Pub regulars are abandoning their locals, with one in four saying they have yet to visit since lockdown restrictions were eased.
Amid fears over coronavirus, and with social distancing restrictions still in place, more than 40 per cent of pub-goers said they are visiting less often than before the virus pandemic struck in March.
The survey, by the Campaign for Real Ale (CAMRA), has led to calls for Boris Johnson to cut tax on the price of a pint in order to save the industry.
It comes in the first week of the Government's "Eat Out to Help Out" scheme, which is offering a 50 per cent discount to diners in order to kick start the restaurant industry. However, the offer does not include alcohol.
The survey of nearly 4,000 CAMRA members found that, since the pubs reopened, 23 per cent are not visiting at all, 42 per cent are visiting less frequently and just three per cent are spending more time in their local.
It comes amid warnings that the revenue lost during lockdown, and decreased capacity due to social distancing measures, could force tens of thousands of pubs out of business.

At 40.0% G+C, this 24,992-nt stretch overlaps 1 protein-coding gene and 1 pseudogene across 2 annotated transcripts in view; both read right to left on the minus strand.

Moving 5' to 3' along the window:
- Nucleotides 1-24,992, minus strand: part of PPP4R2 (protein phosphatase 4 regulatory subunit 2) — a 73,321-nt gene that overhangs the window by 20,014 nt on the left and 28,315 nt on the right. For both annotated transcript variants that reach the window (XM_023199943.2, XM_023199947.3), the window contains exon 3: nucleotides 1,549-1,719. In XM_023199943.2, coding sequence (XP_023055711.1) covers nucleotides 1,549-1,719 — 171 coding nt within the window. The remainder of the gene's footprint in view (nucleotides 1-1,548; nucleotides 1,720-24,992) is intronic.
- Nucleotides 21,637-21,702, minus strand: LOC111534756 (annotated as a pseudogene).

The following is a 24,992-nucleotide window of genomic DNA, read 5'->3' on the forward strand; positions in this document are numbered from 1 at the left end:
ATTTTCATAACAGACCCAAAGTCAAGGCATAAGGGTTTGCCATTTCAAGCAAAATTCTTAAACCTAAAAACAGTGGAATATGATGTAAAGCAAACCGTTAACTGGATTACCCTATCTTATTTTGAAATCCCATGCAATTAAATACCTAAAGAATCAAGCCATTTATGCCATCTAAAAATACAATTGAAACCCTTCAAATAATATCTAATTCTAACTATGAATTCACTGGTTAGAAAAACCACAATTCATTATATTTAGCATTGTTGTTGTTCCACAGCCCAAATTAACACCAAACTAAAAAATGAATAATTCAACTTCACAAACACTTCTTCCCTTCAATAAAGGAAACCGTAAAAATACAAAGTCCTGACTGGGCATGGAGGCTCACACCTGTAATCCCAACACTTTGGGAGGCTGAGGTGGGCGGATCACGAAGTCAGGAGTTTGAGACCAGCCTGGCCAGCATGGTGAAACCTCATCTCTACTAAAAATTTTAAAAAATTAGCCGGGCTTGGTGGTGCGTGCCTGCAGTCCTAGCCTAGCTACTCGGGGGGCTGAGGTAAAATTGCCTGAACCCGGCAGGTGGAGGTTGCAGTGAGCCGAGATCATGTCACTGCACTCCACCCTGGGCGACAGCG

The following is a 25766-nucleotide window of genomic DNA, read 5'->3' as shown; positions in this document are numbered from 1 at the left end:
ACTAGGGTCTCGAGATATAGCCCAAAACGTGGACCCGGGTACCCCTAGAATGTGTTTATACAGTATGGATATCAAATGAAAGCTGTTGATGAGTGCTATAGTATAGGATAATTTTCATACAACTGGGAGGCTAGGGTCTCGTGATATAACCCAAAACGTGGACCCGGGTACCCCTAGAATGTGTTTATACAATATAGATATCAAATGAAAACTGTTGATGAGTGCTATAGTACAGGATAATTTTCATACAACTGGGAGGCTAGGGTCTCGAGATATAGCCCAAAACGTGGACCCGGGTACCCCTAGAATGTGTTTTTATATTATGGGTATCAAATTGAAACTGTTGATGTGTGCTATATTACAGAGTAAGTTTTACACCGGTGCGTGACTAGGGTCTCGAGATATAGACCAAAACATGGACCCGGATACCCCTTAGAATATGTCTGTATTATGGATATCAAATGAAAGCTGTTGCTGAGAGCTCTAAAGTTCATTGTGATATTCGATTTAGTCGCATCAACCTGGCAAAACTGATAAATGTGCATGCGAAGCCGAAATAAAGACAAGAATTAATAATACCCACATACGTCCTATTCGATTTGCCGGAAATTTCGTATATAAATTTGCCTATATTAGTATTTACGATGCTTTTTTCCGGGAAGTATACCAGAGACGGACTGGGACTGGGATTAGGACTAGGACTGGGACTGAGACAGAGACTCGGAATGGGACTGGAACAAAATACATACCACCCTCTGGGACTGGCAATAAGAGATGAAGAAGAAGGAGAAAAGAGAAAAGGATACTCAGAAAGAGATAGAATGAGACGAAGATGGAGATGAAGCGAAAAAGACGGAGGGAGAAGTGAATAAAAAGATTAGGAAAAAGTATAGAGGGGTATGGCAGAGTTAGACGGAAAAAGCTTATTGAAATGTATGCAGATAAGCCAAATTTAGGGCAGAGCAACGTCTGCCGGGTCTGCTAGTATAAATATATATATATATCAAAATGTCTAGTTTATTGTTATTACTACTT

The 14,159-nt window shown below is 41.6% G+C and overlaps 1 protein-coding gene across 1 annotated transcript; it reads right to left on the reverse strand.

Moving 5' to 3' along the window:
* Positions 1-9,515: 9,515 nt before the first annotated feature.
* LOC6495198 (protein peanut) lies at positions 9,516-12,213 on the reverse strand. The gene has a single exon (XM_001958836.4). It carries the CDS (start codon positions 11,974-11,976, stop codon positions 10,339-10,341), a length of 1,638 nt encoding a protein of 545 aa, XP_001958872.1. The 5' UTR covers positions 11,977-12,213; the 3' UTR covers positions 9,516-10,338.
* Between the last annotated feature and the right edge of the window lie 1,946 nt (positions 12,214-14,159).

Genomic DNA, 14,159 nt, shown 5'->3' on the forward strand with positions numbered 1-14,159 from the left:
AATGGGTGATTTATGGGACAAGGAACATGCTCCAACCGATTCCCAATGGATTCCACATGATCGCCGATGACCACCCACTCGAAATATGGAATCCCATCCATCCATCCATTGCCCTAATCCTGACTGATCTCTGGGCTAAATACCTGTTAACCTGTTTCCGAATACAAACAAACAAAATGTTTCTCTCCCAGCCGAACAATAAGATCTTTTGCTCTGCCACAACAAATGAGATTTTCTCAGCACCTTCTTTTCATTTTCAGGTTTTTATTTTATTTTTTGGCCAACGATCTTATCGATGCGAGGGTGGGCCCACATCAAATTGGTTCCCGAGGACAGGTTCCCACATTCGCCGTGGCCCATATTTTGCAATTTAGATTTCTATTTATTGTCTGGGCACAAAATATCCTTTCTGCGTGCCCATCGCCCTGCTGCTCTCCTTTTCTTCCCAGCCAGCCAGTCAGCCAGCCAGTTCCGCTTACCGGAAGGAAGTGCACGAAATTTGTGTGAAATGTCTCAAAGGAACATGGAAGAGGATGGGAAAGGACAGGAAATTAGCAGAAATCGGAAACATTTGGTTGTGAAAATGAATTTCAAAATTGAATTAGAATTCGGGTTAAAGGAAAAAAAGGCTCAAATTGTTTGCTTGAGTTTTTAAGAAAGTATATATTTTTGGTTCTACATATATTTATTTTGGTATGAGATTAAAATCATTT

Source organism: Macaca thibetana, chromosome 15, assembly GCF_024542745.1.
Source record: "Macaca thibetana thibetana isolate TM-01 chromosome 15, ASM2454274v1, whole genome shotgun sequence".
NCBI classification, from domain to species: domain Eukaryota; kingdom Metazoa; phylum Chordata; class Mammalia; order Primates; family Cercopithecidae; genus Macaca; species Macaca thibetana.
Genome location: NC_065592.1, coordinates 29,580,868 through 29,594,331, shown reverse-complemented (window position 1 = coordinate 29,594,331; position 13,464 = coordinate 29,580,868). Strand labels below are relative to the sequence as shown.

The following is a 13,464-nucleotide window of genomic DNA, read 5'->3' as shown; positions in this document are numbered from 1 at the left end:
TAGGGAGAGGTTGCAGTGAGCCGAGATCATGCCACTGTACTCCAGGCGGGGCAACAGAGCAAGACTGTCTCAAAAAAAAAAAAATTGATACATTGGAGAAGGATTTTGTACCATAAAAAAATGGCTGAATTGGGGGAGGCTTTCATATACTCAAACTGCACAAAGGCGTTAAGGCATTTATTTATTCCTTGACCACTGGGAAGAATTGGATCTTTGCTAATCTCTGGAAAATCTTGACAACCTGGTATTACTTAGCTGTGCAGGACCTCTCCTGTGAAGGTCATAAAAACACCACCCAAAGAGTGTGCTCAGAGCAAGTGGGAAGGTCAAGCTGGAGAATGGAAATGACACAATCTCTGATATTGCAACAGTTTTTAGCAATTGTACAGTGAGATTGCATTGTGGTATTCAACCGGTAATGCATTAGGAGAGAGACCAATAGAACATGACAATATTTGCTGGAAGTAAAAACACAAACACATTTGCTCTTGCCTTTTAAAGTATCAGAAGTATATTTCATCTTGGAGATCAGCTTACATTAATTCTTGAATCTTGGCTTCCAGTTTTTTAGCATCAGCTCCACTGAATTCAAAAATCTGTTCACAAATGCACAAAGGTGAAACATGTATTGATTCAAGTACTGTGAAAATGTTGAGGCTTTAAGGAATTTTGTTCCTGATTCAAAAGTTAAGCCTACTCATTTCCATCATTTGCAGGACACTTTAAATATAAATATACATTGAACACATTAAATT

Nik Antona, CAMRA's National Chairman, said: "These figures show that there is still a long way to go to return to pre-lockdown levels of trade.
"The beer and pubs industry needs certainty and support in the long-term – which is exactly why cutting tax on beer served on tap in pubs would give the sector stability, support jobs and encourage people to drink responsibly in the regulated setting of the community pub."
Mr Antona called for "a lower rate of tax on draught beer, with the savings passed on to consumers and pubs" so that pubs can compete with supermarkets and ensure jobs in the long term.